Charter schools growing in Sonoma County
Published: Sunday, November 4, 2012 at 5:30 p.m.
Last Modified: Sunday, November 4, 2012 at 3:36 p.m.
Sonoma County is at the forefront of the charter school movement in California with 11 new schools opening this year, second only to massive Los Angeles County Unified with its nearly 660,000 students.
Nearly a quarter -- 23 percent -- of Sonoma County's 70,700 kindergarten-through-12th graders are enrolled in charter schools. Just two years ago, 13 percent of Sonoma County students were in charter schools.
Today, there are 56 campuses working under 51 state-issued charters. Fifteen years ago, there were two charter schools in the county.
The trend reflects districts' efforts to attract students in an increasingly competitive environment and a calculated assessment of how to maximize dwindling state funding for public schools.
In many cases, charter schools can pull in more state funds and with fewer restrictions while also being free of interdistrict transfer rules. Students do not need permission from their home district if they want to attend a charter school -- a key factor as Sonoma County's 40 districts compete for students and the key portion of state funding that is based on enrollment.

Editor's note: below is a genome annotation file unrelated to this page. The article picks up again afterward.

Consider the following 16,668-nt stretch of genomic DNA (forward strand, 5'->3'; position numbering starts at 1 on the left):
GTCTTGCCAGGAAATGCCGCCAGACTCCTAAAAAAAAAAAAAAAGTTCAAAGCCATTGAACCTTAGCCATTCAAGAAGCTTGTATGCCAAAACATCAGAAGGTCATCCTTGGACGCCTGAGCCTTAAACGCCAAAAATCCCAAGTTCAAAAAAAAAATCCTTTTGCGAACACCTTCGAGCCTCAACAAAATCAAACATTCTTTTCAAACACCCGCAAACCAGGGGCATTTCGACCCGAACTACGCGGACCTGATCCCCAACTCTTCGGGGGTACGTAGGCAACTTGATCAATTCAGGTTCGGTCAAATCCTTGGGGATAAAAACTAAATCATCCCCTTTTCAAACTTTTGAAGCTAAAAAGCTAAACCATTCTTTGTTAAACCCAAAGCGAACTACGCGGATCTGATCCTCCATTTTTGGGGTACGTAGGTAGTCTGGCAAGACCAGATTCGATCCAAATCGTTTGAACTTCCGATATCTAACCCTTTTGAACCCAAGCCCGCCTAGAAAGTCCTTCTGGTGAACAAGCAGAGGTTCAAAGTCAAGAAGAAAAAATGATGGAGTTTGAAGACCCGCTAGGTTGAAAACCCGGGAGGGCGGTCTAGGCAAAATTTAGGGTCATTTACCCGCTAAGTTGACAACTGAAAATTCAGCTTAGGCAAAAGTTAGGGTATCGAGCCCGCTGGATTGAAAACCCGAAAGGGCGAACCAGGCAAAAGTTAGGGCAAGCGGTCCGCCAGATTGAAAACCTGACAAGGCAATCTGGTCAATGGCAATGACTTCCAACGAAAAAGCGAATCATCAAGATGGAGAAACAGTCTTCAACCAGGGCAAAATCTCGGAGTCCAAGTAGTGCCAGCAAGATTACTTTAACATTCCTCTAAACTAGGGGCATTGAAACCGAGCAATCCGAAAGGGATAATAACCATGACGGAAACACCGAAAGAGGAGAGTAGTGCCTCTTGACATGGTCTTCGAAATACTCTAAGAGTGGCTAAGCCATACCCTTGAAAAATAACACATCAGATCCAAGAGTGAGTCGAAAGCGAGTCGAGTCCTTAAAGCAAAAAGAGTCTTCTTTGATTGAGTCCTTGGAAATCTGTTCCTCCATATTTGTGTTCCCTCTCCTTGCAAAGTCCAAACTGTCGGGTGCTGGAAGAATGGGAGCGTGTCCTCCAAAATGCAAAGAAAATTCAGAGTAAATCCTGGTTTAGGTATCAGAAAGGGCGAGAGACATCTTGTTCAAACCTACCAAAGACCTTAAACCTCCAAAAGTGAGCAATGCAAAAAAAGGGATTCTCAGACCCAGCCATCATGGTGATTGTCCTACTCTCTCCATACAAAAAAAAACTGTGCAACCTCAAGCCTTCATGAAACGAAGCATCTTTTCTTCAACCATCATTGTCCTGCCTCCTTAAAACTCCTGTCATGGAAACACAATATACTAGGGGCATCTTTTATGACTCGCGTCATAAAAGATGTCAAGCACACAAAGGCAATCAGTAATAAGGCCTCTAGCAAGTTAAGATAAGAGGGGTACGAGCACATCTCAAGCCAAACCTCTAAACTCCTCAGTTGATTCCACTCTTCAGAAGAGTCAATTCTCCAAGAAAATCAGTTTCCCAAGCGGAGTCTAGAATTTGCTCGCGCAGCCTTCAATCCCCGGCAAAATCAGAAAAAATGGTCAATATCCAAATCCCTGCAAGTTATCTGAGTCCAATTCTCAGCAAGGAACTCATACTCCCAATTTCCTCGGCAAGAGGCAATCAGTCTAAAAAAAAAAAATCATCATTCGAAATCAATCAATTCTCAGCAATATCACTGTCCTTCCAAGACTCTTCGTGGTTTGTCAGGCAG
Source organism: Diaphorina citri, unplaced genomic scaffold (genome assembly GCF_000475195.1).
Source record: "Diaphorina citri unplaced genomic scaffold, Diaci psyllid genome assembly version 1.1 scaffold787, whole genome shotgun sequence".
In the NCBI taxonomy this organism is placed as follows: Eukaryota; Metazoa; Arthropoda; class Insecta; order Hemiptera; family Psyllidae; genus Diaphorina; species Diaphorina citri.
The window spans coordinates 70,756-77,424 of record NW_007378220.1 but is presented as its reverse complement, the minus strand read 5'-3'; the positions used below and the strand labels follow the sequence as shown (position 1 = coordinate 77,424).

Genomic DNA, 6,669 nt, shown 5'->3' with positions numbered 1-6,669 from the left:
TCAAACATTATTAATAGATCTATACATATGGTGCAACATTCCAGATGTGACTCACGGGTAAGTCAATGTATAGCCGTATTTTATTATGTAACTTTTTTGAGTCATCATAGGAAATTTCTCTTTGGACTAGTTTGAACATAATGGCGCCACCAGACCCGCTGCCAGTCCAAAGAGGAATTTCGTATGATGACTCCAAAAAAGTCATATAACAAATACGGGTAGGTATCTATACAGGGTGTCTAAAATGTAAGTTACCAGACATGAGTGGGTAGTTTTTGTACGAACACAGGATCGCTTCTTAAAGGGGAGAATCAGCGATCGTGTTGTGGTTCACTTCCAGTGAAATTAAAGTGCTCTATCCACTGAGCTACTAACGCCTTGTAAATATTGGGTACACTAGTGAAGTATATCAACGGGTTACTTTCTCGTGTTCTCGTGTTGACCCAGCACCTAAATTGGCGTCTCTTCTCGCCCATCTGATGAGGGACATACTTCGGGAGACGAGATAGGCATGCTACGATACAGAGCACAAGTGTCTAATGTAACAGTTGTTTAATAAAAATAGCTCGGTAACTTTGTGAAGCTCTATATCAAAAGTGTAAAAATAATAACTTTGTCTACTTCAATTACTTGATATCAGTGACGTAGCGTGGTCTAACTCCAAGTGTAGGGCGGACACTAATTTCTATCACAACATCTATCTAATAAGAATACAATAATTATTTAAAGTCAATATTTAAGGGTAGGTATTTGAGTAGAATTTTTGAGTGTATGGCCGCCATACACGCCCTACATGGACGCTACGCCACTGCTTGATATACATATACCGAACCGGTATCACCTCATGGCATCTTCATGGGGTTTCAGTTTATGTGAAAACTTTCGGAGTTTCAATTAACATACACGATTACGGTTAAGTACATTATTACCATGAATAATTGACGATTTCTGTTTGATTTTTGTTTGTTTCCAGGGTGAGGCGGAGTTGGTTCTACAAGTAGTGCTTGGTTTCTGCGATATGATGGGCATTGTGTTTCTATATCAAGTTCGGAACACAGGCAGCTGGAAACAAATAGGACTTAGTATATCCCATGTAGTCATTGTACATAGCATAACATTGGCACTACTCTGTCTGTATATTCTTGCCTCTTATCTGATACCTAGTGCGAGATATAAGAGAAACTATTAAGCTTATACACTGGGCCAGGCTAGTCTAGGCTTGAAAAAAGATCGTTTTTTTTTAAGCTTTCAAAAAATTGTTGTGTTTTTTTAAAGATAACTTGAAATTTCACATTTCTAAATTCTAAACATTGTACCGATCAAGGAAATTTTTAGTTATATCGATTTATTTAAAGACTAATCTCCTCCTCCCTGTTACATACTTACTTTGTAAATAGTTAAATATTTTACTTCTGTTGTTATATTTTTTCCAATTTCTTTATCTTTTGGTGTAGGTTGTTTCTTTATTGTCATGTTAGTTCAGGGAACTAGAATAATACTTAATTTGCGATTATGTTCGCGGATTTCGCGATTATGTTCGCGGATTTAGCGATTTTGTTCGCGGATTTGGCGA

"They are trying to use the system to their advantage," said Steve Herrington, superintendent of the Sonoma County Office of Education. "I think people are starting to figure out, 'If I can increase my revenue, I'll do it.' I think you'll see more of that as word of mouth of that spreads."
"I don't begrudge them any of it," he said.
The trend is not isolated to Sonoma County. In California, 1,065 charter schools serve 484,000 students -- a 17 percent increase over last year. This fall, 109 charter schools opened to students.
Only one of the 11 charter schools that opened in Sonoma County this school year -- the Santa Rosa French-American Charter School -- is new. The others are traditional public schools that converted existing campuses and enrollments into charter schools.
Most charter schools in Sonoma County are not programs started from scratch, but rather existing schools that applied to the state to convert to a charter.
Two years ago, that move almost guaranteed districts about $250,000 for planning and implementation funds. Those funds have since evaporated and now are available largely only to independent charters that start from scratch.
Still, the financial implications loom large over many districts' decisions.
In Petaluma's Old Adobe District, three of the four campuses converted to charter schools this year. One of those, Sonoma Mountain Charter School, is pursuing a focus on music and performing arts to augment an existing band program for fifth- and sixth-graders.
"Right now, there is no way we can hire a band person; we don't have the funds for it," Principal Katie Mammen said. "We barely have the money to purchase recorders for third-graders."
But because of the financing opportunities available to some charter schools, Mammen has been told by district officials "to dream."
"What we are hoping is next year to hire a band person (who) would not be a classroom teacher so they can spend more time with more students to expand the program," Mammen said.
Old Adobe Superintendent Cindy Pilar said the move to convert three of the four schools in the district to charter operations was both a financial and educational decision.